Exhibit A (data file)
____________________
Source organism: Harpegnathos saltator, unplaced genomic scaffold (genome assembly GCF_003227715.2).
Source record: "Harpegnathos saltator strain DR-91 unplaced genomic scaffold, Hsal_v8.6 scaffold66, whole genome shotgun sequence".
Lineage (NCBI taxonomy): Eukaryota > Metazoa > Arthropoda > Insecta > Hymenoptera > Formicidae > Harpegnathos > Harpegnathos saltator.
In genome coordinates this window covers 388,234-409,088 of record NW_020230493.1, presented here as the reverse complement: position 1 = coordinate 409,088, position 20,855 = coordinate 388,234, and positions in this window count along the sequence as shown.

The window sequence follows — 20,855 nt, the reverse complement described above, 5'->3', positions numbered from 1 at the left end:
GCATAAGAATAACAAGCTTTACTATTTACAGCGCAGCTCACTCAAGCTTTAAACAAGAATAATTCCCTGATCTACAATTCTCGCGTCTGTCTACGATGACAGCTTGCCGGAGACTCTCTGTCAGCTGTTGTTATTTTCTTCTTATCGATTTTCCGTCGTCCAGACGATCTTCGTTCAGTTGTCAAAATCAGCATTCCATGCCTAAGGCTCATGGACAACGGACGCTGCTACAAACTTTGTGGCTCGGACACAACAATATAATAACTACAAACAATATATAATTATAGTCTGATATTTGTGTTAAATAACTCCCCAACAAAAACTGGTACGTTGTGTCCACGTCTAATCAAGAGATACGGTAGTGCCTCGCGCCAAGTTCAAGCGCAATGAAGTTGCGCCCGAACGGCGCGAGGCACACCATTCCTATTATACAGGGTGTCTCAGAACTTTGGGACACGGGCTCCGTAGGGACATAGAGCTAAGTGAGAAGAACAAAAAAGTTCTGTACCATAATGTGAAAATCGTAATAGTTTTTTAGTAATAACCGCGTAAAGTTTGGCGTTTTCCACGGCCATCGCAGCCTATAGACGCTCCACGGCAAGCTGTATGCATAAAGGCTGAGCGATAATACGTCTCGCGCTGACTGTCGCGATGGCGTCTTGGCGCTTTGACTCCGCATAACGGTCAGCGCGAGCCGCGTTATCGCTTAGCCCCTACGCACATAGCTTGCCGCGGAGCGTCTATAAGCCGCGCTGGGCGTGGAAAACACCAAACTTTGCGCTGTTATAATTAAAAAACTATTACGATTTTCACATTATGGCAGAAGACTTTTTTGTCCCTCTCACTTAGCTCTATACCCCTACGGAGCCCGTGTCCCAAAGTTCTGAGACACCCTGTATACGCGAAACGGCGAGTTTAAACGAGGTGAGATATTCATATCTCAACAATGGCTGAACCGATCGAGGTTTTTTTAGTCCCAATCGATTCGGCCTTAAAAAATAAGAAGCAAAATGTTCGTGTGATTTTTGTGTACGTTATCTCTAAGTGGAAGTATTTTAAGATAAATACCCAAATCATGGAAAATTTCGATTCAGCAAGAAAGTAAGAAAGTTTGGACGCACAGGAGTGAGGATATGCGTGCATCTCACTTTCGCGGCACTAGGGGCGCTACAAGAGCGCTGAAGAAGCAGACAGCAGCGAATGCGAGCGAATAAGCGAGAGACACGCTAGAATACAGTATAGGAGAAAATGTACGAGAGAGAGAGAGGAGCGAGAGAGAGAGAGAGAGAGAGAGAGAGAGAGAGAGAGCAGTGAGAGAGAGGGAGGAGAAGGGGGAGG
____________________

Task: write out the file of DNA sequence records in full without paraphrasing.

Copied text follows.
Source organism: Harpegnathos saltator, unplaced genomic scaffold (genome assembly GCF_003227715.2).
Source record: "Harpegnathos saltator strain DR-91 unplaced genomic scaffold, Hsal_v8.6 scaffold66, whole genome shotgun sequence".
Lineage (NCBI taxonomy): Eukaryota > Metazoa > Arthropoda > Insecta > Hymenoptera > Formicidae > Harpegnathos > Harpegnathos saltator.
In genome coordinates this window covers 388,234-409,088 of record NW_020230493.1, presented here as the reverse complement: position 1 = coordinate 409,088, position 20,855 = coordinate 388,234, and positions in this window count along the sequence as shown.

The window sequence follows — 20,855 nt, the reverse complement described above, 5'->3', positions numbered from 1 at the left end:
GCATAAGAATAACAAGCTTTACTATTTACAGCGCAGCTCACTCAAGCTTTAAACAAGAATAATTCCCTGATCTACAATTCTCGCGTCTGTCTACGATGACAGCTTGCCGGAGACTCTCTGTCAGCTGTTGTTATTTTCTTCTTATCGATTTTCCGTCGTCCAGACGATCTTCGTTCAGTTGTCAAAATCAGCATTCCATGCCTAAGGCTCATGGACAACGGACGCTGCTACAAACTTTGTGGCTCGGACACAACAATATAATAACTACAAACAATATATAATTATAGTCTGATATTTGTGTTAAATAACTCCCCAACAAAAACTGGTACGTTGTGTCCACGTCTAATCAAGAGATACGGTAGTGCCTCGCGCCAAGTTCAAGCGCAATGAAGTTGCGCCCGAACGGCGCGAGGCACACCATTCCTATTATACAGGGTGTCTCAGAACTTTGGGACACGGGCTCCGTAGGGACATAGAGCTAAGTGAGAAGAACAAAAAAGTTCTGTACCATAATGTGAAAATCGTAATAGTTTTTTAGTAATAACCGCGTAAAGTTTGGCGTTTTCCACGGCCATCGCAGCCTATAGACGCTCCACGGCAAGCTGTATGCATAAAGGCTGAGCGATAATACGTCTCGCGCTGACTGTCGCGATGGCGTCTTGGCGCTTTGACTCCGCATAACGGTCAGCGCGAGCCGCGTTATCGCTTAGCCCCTACGCACATAGCTTGCCGCGGAGCGTCTATAAGCCGCGCTGGGCGTGGAAAACACCAAACTTTGCGCTGTTATAATTAAAAAACTATTACGATTTTCACATTATGGCAGAAGACTTTTTTGTCCCTCTCACTTAGCTCTATACCCCTACGGAGCCCGTGTCCCAAAGTTCTGAGACACCCTGTATACGCGAAACGGCGAGTTTAAACGAGGTGAGATATTCATATCTCAACAATGGCTGAACCGATCGAGGTTTTTTTAGTCCCAATCGATTCGGCCTTAAAAAATAAGAAGCAAAATGTTCGTGTGATTTTTGTGTACGTTATCTCTAAGTGGAAGTATTTTAAGATAAATACCCAAATCATGGAAAATTTCGATTCAGCAAGAAAGTAAGAAAGTTTGGACGCACAGGAGTGAGGATATGCGTGCATCTCACTTTCGCGGCACTAGGGGCGCTACAAGAGCGCTGAAGAAGCAGACAGCAGCGAATGCGAGCGAATAAGCGAGAGACACGCTAGAATACAGTATAGGAGAAAATGTACGAGAGAGAGAGAGGAGCGAGAGAGAGAGAGAGAGAGAGAGAGAGAGAGAGAGAGCAGTGAGAGAGAGGGAGGAGAAGGGGGAGG